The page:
One reader suspects a double standard — how come people with private health insurance are allowed to use a manufacturer's discount coupon for medicine, but Medicare patients can't? Another consumer wonders what ever happened to cost-free primary care appointments. We have answers to these health care questions that may have been worrying or frustrating you, too:
My doctor wants me to take Repatha for my high cholesterol, but my Medicare drug plan copayment for it is $618 a month. Why can't I use a $5 drug copay coupon from the manufacturer? If I had commercial insurance, I could. I'm on a fixed income. How is this fair?
The explanation may offer you little comfort. Under the federal anti-kickback law, it's illegal for drug manufacturers to offer any type of payment that might persuade a patient to purchase something that federal health care programs like Medicare and Medicaid might pay for.
Here's the scenario, and the federal government's rationale: Makers of brand-name medicines use the coupons to help increase access to and demand for their products. Patients with commercial insurance like the coupons because they can help make expensive brand-name drugs more affordable. But the coupons may also discourage patients from considering appropriate lower-cost alternatives, including generics, says Leslie Fried, a senior director at the National Council on Aging.
According to a 2013 analysis coauthored by Dr. Joseph Ross, associate professor of medicine and public health at Yale University, and published in the New England Journal of Medicine, 62 percent of 374 drug coupons were for brand-name drugs for which there were lower-cost alternatives available.
If patients choose to use the coupons to buy a higher-cost drug over a generic or other cheaper alternative, the cost to Medicare and other federal health programs is likely to be more than what they would otherwise pay.
There's also a hitch for any patient using the coupons, Ross points out: The discounts often have annual maximums that leave patients on the hook for the entire copayment after a certain number of months.
Last year, my marketplace plan covered five primary care visits at no charge before I paid down my $2,200 deductible. This year, it doesn't cover any appointments before the deductible, and I had to pay $80 out-of-pocket when I went to the doctor. Is that typical now? It makes me think twice about going.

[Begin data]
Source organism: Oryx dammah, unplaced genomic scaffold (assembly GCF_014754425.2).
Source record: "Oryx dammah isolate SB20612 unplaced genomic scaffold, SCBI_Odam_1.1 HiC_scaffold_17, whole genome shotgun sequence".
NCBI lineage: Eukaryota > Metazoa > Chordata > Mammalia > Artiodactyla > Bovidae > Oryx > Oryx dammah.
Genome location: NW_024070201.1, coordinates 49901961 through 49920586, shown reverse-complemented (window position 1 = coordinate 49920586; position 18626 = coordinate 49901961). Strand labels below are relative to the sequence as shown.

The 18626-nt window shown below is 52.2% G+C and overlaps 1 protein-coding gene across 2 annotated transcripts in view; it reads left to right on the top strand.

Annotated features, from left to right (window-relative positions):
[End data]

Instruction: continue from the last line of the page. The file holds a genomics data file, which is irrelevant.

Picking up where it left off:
Under the Affordable Care Act, marketplace plans are required to cover many preventive services, including an annual checkup, without charging consumers anything out-of-pocket. Beyond that, many marketplace plans cover some services before you reach your deductible — such as some primary care visits or generic drugs.
But the likelihood of having a plan that offers to pay some portion of the cost of primary care before you reach your deductible (rather than requiring you to pay 100 percent of the cost until you hit that amount) varies significantly, depending on whether you're in a bronze, silver or gold plan, according to a recent analysis by the Robert Wood Johnson Foundation.
In 2018, 77 percent of silver-level plans offer some cost sharing for primary care visits before enrollees have paid off their typical deductible of $3,800, the analysis finds. In most cases, that means people owe a copayment or coinsurance charge for each visit until they reach their deductible.
A small number of plans offer a limited number of no-cost or low-cost visits first, and then people using more services either have to pay the full charge for each visit or must share at least part of the cost until the deductible is met.
Bronze plans for 2018 are much stingier than silver plans in how much they'll contribute to payments for primary care before people their deductible — the median deductible in 2018 plans is $6,400.
Only 38 percent of bronze plans offer any primary care coverage before the deductible, and generally patients still have to pay a copayment or coinsurance amount. A smaller percentage of bronze plans offer limited visits at no cost or low cost before the deductible is met.
The share of people who chose bronze plans grew from 23 percent in 2017 to 29 percent this year, says Katherine Hempstead, a senior policy adviser at the Robert Wood Johnson Foundation. While premiums are typically significantly lower in bronze plans than other "metal"-level plans, it can be worthwhile to check out how plans handle primary care services before the deductible, she says.
Kaiser Health News, a nonprofit news service, is an editorially independent program of the Kaiser Family Foundation, and is not affiliated with Kaiser Permanente. Follow Michelle Andrews on Twitter: @mandrews110.